The North Face Windwall 1 Vest Review

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When it comes down to it, I’m a vest guy. They are one of the most versatile pieces of outdoor clothing there are. As a lightweight and unobtrusive layering piece, they are always tops on my list. On backcountry ski trips, I always carry one in the bottom of my pack just in case. A nice, lightweight vest is an awesome piece to have in the car just in case the temps on an early-morning trail run are a tad chilly.

Several years ago, I lost my Marmot DriClime Vest somewhere between couch surfing or mountain biking trips to Moab. I’m still bummed that I don’t have that vest. It was the perfect vest for spring or fall and provided just enough insulation and plenty of wind protection. I’ve been on the lookout for a replacement ever since. The search continued to The North Face Windwall vest.

The North Face Windwall Vest Review

About The North Face Windwall Vest

The North Face Windwall Vest uses a proprietary windproof Windwall fabric from The North Face, this vest has the potential to be a great vest for springtime wind protection as well as winter layering. It’s relatively light and soft with great wind blocking qualities. A detailed look at the fabric reveals that–just like Gore Windstopper–Windwall fabric is a laminate layer that’s bonded to the fleece outer layer. It’s said to block 90% of the wind to still allow breathability while blocking the brunt of the wind.

A few more details on the Windwall Vest:

  • Sleeveless version of the favorite windchill-inhibiting fleece delivering athletic warmth in moderate cold and excellent insulation when layered.
  • Standard fit
  • WindWall™ fabric wind permeability rated at 14 CFM
  • Two hand pockets
  • Hem cinchcord

The North Face Windwall Vest Review

I originally ordered the size Large in this vest. Upon arrival, I was swimming in the thing. I thought it odd since I always wear a size Large in The North Face and pretty much any other outerwear. No worries, a quick return for a Medium size and I was happier with the sizing, though a bit confused still with the overall fit.

I guess I should have read the fit details a bit more before ordering. I didn’t notice until afterwards that the Windwall Vest is a “standard fit”. In other words, it fits like a barrel–as square as can be with no tapering. I’m used to athletic-style, form-fitting vests, not square vests made for couch potatoes. Oh well… my bad for not reading more carefully.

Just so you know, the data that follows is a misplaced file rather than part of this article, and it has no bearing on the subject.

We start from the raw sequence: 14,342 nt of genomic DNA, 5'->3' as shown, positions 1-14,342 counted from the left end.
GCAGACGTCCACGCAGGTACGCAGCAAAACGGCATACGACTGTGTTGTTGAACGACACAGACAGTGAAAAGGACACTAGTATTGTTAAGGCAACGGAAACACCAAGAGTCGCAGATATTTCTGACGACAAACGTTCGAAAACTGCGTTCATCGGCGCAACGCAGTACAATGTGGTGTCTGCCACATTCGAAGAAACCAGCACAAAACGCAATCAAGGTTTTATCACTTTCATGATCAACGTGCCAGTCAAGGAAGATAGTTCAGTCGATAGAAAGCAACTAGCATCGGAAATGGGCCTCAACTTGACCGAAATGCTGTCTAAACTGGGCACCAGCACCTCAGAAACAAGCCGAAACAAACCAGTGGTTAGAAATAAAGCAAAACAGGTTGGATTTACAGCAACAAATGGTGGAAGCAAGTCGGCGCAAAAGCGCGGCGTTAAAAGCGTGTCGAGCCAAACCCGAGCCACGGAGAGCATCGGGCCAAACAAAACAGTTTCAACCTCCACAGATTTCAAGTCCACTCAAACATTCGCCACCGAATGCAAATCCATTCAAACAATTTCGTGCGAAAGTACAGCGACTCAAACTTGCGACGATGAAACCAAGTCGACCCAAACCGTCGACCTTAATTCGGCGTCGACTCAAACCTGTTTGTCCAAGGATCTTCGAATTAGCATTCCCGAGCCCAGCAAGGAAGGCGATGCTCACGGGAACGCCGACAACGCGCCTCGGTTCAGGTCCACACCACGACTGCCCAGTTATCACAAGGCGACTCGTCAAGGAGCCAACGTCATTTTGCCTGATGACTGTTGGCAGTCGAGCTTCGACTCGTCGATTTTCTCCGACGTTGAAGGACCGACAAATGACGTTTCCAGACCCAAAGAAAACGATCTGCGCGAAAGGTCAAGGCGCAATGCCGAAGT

The material is soft and the vest wears well, except for being a lint magnet. The material blocks the chilly, constant wind here in Draper, Utah outside my office and it keeps me nice and cozy. I haven’t had a chance to flog it extensively, but overall, it’s not a bad vest, but it’s nothing special either. I think I’d be more keen on it if it just had an athletic fit. It just feels a bit too bulky for my taste.

Thermal qualities are great–this thing is warm! And as a casual vest, it’s awesome. I use it back and forth to the office on chilly days. It does a great job on backcountry ski tours at blocking the wind and keeping your core warm.  It’s not real packable and it is a bit bulky, so it’s not my first choice in the backcountry.  Not a bad vest, but there are other options that are more packable and athletic.

The Bottom Line: The North Face Windwall Vest

This isn’t a bad vest for resort use or everyday casual use. I’m left a bit miffed at the sizing and overall fit. I wish it had a more athletic fit so it wasn’t so bulky. If that’s something you are concerned about, look elsewhere, if it’s no big deal, this is a great windproof vest for the money. The fabric is very windproof and it works pretty well. I’d still prefer my Marmot DriClime vest back, if I had my druthers, so this one isn’t a slam dunk. But at the current sale prices, this is still a solid deal.

Buy Now: Find the Latest Vests from The North Face at REI

About Author

A Seattle native, Jason developed a love for the outdoors and a thing for mountains. That infatuation continues as he founded this site in 1999 --sharing his love of road biking, mountain biking, trail running and skiing. That passion is channeled into every article or gear review he writes. Utah's Wasatch Mountains are his playground.

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